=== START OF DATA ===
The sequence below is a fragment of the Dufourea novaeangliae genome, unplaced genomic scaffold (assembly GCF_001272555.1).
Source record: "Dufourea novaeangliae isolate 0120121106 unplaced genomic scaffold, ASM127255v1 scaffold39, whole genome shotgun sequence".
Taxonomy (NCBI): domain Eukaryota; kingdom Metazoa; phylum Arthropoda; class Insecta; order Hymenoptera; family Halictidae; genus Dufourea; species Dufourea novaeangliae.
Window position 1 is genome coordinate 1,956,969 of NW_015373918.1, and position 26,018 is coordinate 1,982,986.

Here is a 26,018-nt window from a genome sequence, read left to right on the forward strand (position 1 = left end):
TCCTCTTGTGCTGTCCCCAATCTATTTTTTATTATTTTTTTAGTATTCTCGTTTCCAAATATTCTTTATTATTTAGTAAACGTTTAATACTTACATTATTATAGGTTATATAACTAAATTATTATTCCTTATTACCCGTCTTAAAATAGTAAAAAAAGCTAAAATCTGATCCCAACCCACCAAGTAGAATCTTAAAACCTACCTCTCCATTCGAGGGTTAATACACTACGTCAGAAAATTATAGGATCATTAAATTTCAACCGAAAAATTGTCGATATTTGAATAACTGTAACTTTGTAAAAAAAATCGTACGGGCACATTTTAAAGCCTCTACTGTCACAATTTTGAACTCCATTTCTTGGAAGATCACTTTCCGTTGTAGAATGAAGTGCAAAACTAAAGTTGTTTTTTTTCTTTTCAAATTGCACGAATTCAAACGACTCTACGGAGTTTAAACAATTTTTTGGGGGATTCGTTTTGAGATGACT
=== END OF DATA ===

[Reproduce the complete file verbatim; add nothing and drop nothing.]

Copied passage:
The sequence below is a fragment of the Dufourea novaeangliae genome, unplaced genomic scaffold (assembly GCF_001272555.1).
Source record: "Dufourea novaeangliae isolate 0120121106 unplaced genomic scaffold, ASM127255v1 scaffold39, whole genome shotgun sequence".
Taxonomy (NCBI): domain Eukaryota; kingdom Metazoa; phylum Arthropoda; class Insecta; order Hymenoptera; family Halictidae; genus Dufourea; species Dufourea novaeangliae.
Window position 1 is genome coordinate 1,956,969 of NW_015373918.1, and position 26,018 is coordinate 1,982,986.

Here is a 26,018-nt window from a genome sequence, read left to right on the forward strand (position 1 = left end):
TCCTCTTGTGCTGTCCCCAATCTATTTTTTATTATTTTTTTAGTATTCTCGTTTCCAAATATTCTTTATTATTTAGTAAACGTTTAATACTTACATTATTATAGGTTATATAACTAAATTATTATTCCTTATTACCCGTCTTAAAATAGTAAAAAAAGCTAAAATCTGATCCCAACCCACCAAGTAGAATCTTAAAACCTACCTCTCCATTCGAGGGTTAATACACTACGTCAGAAAATTATAGGATCATTAAATTTCAACCGAAAAATTGTCGATATTTGAATAACTGTAACTTTGTAAAAAAAATCGTACGGGCACATTTTAAAGCCTCTACTGTCACAATTTTGAACTCCATTTCTTGGAAGATCACTTTCCGTTGTAGAATGAAGTGCAAAACTAAAGTTGTTTTTTTTCTTTTCAAATTGCACGAATTCAAACGACTCTACGGAGTTTAAACAATTTTTTGGGGGATTCGTTTTGAGATGACT